In being the master of my own time, I have had to let go of a lot of my conditioning around how things "should" be done. In fact, I've tried to banish the word "should" from my vocabulary completely. In my experience, there is simply only what works for you and what doesn't work for you.
I've also learned that there is no definitive. As someone who loves variety and often feels stifled by monotony, I've enjoyed experimenting with different routines. Whether it be working over the weekend and taking week days off or, working from dawn and finishing in the early afternoon, I am yet to settle on something that is optimal for me. I find it easier to focus on long stretches of creative work when the rest of the world is sleeping so I am usually most productive between 11pm and 9am. However, communication is a big part of my work and as such, I need to be available, to a great extent, during the "typical" work day. It's a balance that I have not yet totally cracked but that I am closer to doing so, with each day and each experiment in doing things differently.
These explorations have taught me a few things that you might find to be helpful too:
I've learned a lot about myself. Or rather, I've embraced a lot of self-knowledge that I previously fought or turned a blind eye to. I'm wise to my self-sabotaging tricks which means that I'm more effective at overcoming them. I appreciate that pretending they do not exist does not help me in anyway.
Go with the flow
And sometimes self preservation dresses itself up as self-sabotage. When I feel low on motivation and procrastination is my best friend, I realize that it's actually my subconscious alerting me that:
- I need a break or even a more substantial rest;
- I'm going down the wrong path with what I'm doing or approaching it in an ineffective way, or;
- I'm losing sight o the bigger picture and the life that I want to lead.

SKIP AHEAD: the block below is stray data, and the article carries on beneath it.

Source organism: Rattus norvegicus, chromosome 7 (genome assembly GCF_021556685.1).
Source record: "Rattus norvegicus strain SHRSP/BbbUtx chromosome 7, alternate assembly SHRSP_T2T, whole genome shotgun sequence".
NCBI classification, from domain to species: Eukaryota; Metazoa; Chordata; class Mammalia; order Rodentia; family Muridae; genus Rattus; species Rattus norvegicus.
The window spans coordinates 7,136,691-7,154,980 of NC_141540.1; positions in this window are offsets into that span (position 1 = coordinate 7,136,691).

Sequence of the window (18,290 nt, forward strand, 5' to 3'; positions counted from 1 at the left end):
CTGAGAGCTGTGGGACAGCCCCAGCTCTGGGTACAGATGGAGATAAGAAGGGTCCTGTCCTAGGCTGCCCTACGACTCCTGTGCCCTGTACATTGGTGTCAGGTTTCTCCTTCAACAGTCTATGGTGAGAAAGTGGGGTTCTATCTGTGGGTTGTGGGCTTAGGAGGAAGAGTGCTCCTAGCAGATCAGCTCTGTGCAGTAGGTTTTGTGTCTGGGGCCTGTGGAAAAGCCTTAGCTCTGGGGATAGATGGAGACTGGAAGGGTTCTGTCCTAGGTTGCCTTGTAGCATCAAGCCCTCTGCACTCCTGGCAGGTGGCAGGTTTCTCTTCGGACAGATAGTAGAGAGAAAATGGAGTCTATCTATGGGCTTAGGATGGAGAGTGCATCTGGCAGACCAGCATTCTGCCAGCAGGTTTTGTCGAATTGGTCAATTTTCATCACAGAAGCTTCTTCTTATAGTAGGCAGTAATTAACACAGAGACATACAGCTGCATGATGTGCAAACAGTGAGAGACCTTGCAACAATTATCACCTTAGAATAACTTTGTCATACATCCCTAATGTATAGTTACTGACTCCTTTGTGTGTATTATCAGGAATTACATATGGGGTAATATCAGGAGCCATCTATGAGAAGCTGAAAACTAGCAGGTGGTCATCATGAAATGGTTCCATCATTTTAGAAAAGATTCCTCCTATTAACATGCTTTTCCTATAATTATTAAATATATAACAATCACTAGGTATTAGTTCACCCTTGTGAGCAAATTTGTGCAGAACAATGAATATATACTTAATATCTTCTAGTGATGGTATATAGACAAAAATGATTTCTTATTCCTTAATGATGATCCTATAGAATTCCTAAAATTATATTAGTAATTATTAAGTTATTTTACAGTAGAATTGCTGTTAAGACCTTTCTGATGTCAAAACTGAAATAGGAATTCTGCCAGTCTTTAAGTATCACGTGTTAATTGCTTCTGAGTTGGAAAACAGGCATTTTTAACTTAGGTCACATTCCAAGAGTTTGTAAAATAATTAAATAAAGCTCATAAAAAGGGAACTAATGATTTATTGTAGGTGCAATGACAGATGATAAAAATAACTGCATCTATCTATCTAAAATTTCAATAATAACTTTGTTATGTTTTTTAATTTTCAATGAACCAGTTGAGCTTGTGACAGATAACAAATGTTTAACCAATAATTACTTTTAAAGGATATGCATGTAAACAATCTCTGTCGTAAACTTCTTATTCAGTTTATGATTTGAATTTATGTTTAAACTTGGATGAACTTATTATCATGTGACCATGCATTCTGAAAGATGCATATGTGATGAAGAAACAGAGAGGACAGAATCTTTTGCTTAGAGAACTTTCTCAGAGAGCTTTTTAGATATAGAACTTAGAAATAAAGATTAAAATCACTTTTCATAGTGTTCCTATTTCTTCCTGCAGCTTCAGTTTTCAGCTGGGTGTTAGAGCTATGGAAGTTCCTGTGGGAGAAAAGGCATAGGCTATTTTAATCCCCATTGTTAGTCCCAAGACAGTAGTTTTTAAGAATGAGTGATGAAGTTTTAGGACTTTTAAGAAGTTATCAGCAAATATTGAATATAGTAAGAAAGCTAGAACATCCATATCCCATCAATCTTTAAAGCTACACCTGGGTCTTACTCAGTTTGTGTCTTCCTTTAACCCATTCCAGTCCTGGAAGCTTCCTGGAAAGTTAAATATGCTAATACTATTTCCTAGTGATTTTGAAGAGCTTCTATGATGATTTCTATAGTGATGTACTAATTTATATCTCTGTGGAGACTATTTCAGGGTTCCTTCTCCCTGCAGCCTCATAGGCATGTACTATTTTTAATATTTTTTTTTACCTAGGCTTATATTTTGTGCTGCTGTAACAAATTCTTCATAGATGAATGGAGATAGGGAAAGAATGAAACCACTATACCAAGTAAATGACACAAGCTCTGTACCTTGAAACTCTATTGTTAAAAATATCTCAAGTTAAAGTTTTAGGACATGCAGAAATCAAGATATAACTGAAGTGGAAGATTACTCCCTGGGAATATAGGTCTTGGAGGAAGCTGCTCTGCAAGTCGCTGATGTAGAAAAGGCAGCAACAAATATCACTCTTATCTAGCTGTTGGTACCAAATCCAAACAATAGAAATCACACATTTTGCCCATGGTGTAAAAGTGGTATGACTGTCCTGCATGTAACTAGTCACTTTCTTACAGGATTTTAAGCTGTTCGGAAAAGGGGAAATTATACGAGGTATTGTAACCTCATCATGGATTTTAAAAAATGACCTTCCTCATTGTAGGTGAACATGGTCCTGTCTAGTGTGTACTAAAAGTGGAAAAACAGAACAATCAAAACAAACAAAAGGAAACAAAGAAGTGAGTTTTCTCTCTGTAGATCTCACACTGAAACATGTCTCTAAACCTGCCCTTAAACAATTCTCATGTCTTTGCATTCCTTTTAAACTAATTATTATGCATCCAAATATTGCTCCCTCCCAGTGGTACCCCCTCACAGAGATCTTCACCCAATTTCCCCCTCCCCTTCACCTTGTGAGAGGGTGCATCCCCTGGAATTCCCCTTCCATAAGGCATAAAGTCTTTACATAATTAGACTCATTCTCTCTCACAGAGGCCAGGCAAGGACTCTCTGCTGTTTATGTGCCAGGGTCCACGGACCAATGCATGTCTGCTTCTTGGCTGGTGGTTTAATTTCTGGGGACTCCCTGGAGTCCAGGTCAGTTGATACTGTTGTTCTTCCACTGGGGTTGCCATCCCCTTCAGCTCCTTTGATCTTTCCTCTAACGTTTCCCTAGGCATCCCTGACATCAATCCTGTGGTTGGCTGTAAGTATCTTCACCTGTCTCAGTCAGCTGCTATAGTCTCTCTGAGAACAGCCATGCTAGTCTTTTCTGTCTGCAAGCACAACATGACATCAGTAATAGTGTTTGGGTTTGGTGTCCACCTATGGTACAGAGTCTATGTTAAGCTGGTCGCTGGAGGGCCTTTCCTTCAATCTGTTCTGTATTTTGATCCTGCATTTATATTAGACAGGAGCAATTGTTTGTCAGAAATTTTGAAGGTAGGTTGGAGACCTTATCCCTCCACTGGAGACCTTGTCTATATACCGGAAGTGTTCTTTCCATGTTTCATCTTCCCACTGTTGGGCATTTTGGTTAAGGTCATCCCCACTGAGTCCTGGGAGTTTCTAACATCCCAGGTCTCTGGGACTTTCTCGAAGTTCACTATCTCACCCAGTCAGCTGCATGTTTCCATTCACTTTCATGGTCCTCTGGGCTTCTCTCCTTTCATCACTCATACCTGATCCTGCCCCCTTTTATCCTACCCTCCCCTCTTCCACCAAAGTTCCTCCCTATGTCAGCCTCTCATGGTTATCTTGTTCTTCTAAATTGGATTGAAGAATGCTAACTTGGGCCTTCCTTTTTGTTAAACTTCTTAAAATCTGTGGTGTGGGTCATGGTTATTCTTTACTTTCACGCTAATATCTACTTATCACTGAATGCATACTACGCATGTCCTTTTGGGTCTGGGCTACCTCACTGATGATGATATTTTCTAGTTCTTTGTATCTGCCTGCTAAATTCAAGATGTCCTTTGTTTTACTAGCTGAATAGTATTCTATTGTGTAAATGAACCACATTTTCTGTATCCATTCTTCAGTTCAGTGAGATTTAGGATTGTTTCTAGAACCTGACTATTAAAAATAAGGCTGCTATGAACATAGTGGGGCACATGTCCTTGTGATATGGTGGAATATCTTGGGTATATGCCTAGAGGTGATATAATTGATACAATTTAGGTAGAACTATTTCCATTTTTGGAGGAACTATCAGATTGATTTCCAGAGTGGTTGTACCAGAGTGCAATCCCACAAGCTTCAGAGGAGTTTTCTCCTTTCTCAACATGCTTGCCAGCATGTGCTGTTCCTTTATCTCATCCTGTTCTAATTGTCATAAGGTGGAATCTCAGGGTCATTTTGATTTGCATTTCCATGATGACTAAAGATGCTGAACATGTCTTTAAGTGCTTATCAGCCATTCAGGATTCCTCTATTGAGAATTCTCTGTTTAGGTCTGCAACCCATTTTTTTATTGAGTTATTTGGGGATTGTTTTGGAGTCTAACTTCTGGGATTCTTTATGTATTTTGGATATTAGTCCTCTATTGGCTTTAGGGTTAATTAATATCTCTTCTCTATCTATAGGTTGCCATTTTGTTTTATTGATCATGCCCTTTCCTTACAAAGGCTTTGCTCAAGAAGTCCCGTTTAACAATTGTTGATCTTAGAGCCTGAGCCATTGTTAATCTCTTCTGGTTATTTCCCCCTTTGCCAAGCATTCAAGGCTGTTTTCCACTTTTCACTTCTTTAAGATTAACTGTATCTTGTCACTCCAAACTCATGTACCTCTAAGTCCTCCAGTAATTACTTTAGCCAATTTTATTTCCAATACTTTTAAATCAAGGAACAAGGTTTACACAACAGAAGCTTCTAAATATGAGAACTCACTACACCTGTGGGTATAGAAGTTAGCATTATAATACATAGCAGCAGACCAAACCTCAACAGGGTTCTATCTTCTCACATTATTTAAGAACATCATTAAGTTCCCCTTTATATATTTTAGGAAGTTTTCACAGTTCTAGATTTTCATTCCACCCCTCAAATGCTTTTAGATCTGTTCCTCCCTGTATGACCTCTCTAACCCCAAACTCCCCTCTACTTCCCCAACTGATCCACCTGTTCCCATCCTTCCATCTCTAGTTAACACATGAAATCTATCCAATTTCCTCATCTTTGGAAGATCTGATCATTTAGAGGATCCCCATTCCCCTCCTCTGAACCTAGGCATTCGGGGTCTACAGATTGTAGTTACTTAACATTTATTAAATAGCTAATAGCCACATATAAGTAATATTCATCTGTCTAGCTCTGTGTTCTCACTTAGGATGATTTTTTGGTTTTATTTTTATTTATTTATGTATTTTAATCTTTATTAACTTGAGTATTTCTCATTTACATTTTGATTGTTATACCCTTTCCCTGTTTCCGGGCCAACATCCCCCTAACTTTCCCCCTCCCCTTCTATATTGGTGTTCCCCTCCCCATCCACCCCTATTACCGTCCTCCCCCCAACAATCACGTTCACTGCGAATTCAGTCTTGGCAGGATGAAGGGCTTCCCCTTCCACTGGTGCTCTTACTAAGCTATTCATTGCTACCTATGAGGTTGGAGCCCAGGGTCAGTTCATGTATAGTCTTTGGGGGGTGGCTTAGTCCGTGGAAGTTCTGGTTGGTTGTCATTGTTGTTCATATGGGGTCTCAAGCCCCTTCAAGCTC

So I try to shake off what I feel obliged to do and instead lean into the distractions. Oftentimes, they lead me back to a sense of purpose and a renewed enthusiasm for (doing) what I love.
Go with your flow
Yes, this is a point distinct from those above but somewhat a combination of them. In accepting yourself, you free yourself to go with you flow. To appreciate your idiosyncrasies and trust that they exist to help, not hinder you.
It's 3am as I write this and I'm inspired by a memory from over 10 years ago. I have always loved to write. As a child, when hit with a burning story idea, I would stay up all night if necessary, to get it down and out of my imagination. Immersed in the worlds I was creating, I would lose all track of time. I think this is what people refer to when they speak of flow. Earlier this week, I found myself inspired to work on some client projects at 1am. I ended up going to bed after 7am! That was possibly the most productive period I had all week and it had me seriously considering making that my daily routine. I'm not decided yet but I have decided to not feel guilty about exploring unusual ways of doing things. Afterall, if it works for me, increases my productivity and consequentially my joy – what's the negative?
I post these thoughts here in the spirit of re-imagining ways to live our lives. Ways that make us happier, healthier and bring more value to our communities. Ways that are our own and not inherited from others' ideas of how we should be. And that starts on the individual level. As I always affirm, it all starts with the self.